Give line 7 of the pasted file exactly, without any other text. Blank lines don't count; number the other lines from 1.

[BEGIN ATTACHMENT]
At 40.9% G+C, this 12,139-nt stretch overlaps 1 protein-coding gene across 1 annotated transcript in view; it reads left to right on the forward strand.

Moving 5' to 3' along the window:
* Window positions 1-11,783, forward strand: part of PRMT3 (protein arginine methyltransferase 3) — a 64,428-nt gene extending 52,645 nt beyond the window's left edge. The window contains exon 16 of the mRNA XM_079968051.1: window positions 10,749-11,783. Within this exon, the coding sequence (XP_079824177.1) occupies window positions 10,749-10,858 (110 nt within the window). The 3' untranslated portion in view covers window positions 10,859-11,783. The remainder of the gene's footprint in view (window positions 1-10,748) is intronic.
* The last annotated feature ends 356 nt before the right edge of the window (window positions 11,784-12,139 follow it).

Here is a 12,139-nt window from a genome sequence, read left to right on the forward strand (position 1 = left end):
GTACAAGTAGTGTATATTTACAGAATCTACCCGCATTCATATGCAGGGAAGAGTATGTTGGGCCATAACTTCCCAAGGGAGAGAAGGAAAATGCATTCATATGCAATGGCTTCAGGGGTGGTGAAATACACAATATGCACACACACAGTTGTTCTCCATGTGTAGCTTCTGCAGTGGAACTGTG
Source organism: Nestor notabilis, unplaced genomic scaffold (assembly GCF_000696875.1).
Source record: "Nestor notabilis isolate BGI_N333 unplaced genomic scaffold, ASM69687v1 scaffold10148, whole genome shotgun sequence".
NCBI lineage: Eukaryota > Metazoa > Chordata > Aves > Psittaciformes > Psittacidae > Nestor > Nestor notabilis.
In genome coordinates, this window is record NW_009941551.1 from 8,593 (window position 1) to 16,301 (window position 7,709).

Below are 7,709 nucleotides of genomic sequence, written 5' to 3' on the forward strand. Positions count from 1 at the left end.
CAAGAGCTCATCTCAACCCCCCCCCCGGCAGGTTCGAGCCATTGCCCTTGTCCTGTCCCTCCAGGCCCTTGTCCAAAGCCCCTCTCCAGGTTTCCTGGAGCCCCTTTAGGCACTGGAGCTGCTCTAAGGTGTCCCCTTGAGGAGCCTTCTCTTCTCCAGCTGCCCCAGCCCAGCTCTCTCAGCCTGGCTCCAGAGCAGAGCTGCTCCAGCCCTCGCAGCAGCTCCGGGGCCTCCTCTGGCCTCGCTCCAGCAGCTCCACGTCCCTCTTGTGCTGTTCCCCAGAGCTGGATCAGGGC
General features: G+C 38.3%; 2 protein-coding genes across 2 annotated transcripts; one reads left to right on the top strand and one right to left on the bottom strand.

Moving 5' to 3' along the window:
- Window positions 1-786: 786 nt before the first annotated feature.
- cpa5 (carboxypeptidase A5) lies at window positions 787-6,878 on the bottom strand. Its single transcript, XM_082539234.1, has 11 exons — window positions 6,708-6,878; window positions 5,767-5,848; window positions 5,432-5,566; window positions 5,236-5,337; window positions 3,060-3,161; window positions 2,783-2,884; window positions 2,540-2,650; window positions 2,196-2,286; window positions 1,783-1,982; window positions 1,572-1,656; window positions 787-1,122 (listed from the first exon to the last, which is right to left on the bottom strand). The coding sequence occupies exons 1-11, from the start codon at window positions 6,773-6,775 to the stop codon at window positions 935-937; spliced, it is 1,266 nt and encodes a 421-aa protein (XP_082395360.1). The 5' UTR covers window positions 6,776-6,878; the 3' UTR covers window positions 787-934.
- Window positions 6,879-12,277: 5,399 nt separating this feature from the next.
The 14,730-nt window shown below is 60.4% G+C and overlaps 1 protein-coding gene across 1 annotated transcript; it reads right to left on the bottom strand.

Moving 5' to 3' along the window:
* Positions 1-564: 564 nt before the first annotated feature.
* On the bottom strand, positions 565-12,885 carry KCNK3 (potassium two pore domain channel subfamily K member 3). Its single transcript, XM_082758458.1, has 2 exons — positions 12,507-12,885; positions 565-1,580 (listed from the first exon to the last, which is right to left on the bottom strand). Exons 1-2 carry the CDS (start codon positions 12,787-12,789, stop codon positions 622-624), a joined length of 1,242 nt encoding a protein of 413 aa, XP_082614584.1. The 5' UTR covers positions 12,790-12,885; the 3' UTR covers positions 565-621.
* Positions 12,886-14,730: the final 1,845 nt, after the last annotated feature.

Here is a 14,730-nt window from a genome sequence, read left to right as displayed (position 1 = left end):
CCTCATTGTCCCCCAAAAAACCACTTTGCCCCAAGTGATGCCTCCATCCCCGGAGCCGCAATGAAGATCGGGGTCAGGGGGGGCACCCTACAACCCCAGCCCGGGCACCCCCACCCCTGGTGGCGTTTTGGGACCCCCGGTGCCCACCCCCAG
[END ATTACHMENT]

Source organism: Nestor notabilis, unplaced genomic scaffold (assembly GCF_000696875.1).